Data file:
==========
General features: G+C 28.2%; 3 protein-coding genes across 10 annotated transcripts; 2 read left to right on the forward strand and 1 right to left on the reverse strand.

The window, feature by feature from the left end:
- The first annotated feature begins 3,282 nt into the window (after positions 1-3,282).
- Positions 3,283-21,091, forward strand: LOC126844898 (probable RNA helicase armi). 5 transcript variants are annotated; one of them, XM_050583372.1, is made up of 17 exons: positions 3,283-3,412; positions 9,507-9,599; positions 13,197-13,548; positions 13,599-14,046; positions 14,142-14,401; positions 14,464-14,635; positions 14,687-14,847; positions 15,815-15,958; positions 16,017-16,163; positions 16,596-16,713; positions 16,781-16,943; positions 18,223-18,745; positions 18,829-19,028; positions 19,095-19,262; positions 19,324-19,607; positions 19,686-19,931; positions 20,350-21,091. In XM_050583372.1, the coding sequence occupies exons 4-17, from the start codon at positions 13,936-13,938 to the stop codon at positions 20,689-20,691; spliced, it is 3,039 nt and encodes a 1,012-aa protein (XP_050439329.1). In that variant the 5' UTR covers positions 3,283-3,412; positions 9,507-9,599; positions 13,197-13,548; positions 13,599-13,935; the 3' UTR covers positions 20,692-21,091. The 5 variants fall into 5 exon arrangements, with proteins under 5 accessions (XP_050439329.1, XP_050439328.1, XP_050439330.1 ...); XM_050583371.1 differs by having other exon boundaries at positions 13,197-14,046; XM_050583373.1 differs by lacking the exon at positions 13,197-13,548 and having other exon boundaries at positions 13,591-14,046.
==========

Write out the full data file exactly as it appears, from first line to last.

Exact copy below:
General features: G+C 28.2%; 3 protein-coding genes across 10 annotated transcripts; 2 read left to right on the forward strand and 1 right to left on the reverse strand.

The window, feature by feature from the left end:
- The first annotated feature begins 3,282 nt into the window (after positions 1-3,282).
- Positions 3,283-21,091, forward strand: LOC126844898 (probable RNA helicase armi). 5 transcript variants are annotated; one of them, XM_050583372.1, is made up of 17 exons: positions 3,283-3,412; positions 9,507-9,599; positions 13,197-13,548; positions 13,599-14,046; positions 14,142-14,401; positions 14,464-14,635; positions 14,687-14,847; positions 15,815-15,958; positions 16,017-16,163; positions 16,596-16,713; positions 16,781-16,943; positions 18,223-18,745; positions 18,829-19,028; positions 19,095-19,262; positions 19,324-19,607; positions 19,686-19,931; positions 20,350-21,091. In XM_050583372.1, the coding sequence occupies exons 4-17, from the start codon at positions 13,936-13,938 to the stop codon at positions 20,689-20,691; spliced, it is 3,039 nt and encodes a 1,012-aa protein (XP_050439329.1). In that variant the 5' UTR covers positions 3,283-3,412; positions 9,507-9,599; positions 13,197-13,548; positions 13,599-13,935; the 3' UTR covers positions 20,692-21,091. The 5 variants fall into 5 exon arrangements, with proteins under 5 accessions (XP_050439329.1, XP_050439328.1, XP_050439330.1 ...); XM_050583371.1 differs by having other exon boundaries at positions 13,197-14,046; XM_050583373.1 differs by lacking the exon at positions 13,197-13,548 and having other exon boundaries at positions 13,591-14,046.